The Village Mad Boy
India, Day 9
Today's India images are a little hard to look at.
Tim Johnson was not much more than a speck in the distance, but he was closer to us. He walked erratically, as if his right legs were shorter than his left lefts. He reminded me of a car stuck in a sand-bed.
I thought mad dogs foamed at the mouth, galloped, leaped and lunged at throats, and I thought they did it in August. Had Tim Johnson behaved thus, I would have been less frightened.
Nothing is more deadly than a deserted, waiting street. The trees were still, the mockingbirds were silent, the carpenters at Miss Maudie's house had vanished.
- To Kill a Mockingbird
This chapter from Harper Lee's opus came back to haunt me halfway through my eighth day in India. Much like Tim Johnson, the mad dog whose appearance portended the coming maelstrom in Maycomb, the arrival of this boy eclipsed every other immediate sight and sound. It was my first such encounter.
My host and I stood in the center of a village street, fresh from one of our many outreaches. The grey-brown slurry of mud had hardened in the middle but was still soft around the edges. Then, he appeared. A malnourished, heartbreaking personage. Completely naked, he half-staggered, half-shuffled down the center of the street.
"What is wrong with him?" I asked, keeping my voice low; my organic Western tendency to minimize the unpleasant suddenly reemerging in India's boldfaced culture.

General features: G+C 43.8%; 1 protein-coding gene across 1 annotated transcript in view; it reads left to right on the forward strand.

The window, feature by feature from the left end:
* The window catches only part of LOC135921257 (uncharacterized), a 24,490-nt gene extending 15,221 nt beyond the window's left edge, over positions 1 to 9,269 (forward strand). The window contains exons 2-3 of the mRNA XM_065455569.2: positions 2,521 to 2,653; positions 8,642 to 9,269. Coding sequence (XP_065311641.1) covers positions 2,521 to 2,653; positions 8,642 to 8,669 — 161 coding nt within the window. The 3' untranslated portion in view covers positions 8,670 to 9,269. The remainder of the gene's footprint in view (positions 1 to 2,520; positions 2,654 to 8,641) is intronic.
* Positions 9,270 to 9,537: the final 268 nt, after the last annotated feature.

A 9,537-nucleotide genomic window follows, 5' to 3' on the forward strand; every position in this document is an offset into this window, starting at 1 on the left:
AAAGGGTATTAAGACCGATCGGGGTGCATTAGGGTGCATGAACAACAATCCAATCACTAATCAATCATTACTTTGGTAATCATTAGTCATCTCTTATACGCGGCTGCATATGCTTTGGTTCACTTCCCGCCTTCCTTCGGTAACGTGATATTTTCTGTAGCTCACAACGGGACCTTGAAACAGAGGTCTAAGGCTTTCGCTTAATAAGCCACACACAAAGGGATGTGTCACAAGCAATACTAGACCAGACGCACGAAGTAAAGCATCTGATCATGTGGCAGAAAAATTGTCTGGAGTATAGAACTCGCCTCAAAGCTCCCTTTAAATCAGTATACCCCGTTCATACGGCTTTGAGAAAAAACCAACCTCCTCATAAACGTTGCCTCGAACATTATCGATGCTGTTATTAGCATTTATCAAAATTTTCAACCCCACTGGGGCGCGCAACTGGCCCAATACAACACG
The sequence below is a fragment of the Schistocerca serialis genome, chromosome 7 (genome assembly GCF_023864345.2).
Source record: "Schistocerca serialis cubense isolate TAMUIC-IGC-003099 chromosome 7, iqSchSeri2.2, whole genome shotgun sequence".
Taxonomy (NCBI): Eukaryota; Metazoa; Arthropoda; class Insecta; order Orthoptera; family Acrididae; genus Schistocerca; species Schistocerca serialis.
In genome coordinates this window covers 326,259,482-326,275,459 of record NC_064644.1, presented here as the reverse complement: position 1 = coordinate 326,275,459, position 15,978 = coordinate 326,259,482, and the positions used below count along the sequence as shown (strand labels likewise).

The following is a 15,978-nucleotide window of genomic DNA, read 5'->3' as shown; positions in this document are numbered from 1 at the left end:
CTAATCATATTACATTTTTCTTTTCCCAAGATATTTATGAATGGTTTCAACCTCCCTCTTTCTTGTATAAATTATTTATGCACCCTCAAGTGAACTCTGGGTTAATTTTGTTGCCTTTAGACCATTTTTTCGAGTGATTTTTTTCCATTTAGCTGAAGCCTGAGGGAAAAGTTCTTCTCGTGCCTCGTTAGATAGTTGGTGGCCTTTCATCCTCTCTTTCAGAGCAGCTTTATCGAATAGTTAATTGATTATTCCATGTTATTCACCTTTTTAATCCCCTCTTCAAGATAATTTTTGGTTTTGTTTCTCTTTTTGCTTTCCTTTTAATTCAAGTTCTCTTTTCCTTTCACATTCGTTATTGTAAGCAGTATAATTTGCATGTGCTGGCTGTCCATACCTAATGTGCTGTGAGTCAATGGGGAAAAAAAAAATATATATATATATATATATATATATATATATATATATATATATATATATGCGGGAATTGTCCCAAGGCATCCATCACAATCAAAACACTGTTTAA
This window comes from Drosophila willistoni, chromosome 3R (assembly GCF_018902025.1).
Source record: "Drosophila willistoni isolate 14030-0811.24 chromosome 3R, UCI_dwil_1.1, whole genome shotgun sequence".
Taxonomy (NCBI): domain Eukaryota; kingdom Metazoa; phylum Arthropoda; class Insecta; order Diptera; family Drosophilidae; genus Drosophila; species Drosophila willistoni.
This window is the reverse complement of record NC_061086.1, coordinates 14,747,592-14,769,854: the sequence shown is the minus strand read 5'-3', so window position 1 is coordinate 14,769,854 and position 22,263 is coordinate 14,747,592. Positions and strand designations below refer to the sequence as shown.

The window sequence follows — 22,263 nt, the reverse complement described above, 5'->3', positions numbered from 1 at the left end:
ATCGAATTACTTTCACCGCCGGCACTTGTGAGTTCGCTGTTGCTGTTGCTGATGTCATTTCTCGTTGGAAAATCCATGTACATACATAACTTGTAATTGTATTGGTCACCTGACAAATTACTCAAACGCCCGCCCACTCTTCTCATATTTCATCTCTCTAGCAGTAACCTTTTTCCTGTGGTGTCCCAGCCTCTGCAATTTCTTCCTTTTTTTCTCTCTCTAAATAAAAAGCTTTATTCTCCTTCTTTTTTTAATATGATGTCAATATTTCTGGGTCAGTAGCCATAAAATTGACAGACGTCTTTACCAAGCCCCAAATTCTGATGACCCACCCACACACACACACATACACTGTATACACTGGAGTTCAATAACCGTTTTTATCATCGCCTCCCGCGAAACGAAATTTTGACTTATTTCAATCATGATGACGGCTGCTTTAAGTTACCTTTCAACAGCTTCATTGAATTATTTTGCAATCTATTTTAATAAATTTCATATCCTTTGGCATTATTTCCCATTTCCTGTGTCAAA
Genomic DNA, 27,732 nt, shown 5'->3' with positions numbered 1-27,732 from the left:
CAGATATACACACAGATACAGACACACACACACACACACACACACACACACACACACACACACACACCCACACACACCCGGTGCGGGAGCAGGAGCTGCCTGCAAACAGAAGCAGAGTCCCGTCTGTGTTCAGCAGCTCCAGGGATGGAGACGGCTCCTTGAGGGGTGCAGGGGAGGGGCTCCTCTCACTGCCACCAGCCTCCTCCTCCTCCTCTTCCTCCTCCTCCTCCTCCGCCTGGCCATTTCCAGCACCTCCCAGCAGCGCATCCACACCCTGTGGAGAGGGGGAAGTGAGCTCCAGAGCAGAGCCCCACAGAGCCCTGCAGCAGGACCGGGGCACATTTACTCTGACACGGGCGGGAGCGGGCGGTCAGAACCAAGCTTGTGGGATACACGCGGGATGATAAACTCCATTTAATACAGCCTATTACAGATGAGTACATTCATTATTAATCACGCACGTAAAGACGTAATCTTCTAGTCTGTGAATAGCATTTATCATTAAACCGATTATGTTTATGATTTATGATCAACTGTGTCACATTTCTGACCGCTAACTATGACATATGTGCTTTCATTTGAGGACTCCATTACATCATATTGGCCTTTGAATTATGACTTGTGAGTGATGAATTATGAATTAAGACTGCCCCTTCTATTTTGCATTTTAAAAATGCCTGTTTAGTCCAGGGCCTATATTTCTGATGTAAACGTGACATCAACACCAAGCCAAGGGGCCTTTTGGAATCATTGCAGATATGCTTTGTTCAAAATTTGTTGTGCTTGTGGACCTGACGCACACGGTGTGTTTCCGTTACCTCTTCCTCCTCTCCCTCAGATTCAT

My host had seen this boy before. "He is mad," was his simple reply.
I watched him come down the street. I would have been mesmerized, but I still wasn't sure if I should give the boy a wide berth. My discomfort and perverse fascination grew as the boy drew closer, then stopped, dead still in front of me. He looked at me hard. In this respect, he was like everyone else in this remote area of India: I was white and therefore a novelty.
This boy would have been memorable for his condition if his condition had been the only thing to set him apart. If that had been the case, I would have marked him down as another sad case of mental illness. The lower half of his face was filmed in the mucus from his unwiped nose, and his bony body was peppered with grains from the reapings currently drying in front of every house. But for all this, it his look held me spellbound. Because it wasn't just a look, it was a glare. There was hatred in that look; an overarching, resentful disgust for the world at large. His unblinking eyes bored into me with merciless loathing.
I do no ascribe every minor inconvenience or disagreeing circumstance to be a direct act of Satan, but I believe strongly in spiritual forces. And when I looked at this child, and he looked back with such unabashed spite, a single word came to my mind: possession. This feeling felt validated when I raised my camera to take a few closeups of the boy after he stopped in front of me. I edged closer to capture his visage, and he immediately turned away and stalked off between some huts. Even through the grey haze of his "madness," something in him did not want to be photographed.
There could be a dozen different explanations for this boy's unpleasant intensity. Perhaps he was a simple case of mental disadvantage. Perhaps there was abuse. Perhaps an occult village ceremony, performed in an attempt to correct his mental handicap, opened the unknowing child up for outright demonic possession. I'll probably never know. In the meantime, this boy stands out in my mind as one of the most remarkable encounters I had on my non-stop, episodic eighth day of my journey through India.
The first image in this series contains nudity. [nsfw]